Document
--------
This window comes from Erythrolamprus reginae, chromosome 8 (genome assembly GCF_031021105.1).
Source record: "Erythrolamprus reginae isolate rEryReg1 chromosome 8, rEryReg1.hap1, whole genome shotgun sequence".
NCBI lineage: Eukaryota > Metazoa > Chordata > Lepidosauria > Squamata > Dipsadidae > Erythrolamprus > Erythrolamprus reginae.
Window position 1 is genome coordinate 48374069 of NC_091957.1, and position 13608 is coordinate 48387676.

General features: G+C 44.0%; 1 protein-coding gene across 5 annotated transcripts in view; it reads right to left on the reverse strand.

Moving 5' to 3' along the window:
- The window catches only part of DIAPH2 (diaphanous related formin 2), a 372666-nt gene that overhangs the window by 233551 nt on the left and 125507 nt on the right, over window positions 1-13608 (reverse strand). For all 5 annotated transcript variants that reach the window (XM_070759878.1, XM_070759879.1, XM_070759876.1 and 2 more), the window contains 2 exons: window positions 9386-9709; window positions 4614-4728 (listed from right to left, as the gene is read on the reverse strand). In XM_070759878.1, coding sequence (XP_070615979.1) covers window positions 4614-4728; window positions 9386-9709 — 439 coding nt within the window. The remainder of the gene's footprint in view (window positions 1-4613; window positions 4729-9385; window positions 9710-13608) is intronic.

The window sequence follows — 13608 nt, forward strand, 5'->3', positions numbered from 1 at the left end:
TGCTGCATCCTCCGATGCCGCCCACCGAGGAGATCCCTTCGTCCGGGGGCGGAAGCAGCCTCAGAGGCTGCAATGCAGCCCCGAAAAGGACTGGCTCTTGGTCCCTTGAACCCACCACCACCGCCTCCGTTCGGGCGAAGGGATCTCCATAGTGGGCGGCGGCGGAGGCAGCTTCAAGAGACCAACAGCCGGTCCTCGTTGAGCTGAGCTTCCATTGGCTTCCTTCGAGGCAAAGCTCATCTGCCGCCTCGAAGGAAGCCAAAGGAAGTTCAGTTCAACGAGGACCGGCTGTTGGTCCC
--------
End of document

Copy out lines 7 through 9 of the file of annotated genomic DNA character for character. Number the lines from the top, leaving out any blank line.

- The window catches only part of DIAPH2 (diaphanous related formin 2), a 372666-nt gene that overhangs the window by 233551 nt on the left and 125507 nt on the right, over window positions 1-13608 (reverse strand). For all 5 annotated transcript variants that reach the window (XM_070759878.1, XM_070759879.1, XM_070759876.1 and 2 more), the window contains 2 exons: window positions 9386-9709; window positions 4614-4728 (listed from right to left, as the gene is read on the reverse strand). In XM_070759878.1, coding sequence (XP_070615979.1) covers window positions 4614-4728; window positions 9386-9709 — 439 coding nt within the window. The remainder of the gene's footprint in view (window positions 1-4613; window positions 4729-9385; window positions 9710-13608) is intronic.

The window sequence follows — 13608 nt, forward strand, 5'->3', positions numbered from 1 at the left end:
TGCTGCATCCTCCGATGCCGCCCACCGAGGAGATCCCTTCGTCCGGGGGCGGAAGCAGCCTCAGAGGCTGCAATGCAGCCCCGAAAAGGACTGGCTCTTGGTCCCTTGAACCCACCACCACCGCCTCCGTTCGGGCGAAGGGATCTCCATAGTGGGCGGCGGCGGAGGCAGCTTCAAGAGACCAACAGCCGGTCCTCGTTGAGCTGAGCTTCCATTGGCTTCCTTCGAGGCAAAGCTCATCTGCCGCCTCGAAGGAAGCCAAAGGAAGTTCAGTTCAACGAGGACCGGCTGTTGGTCCC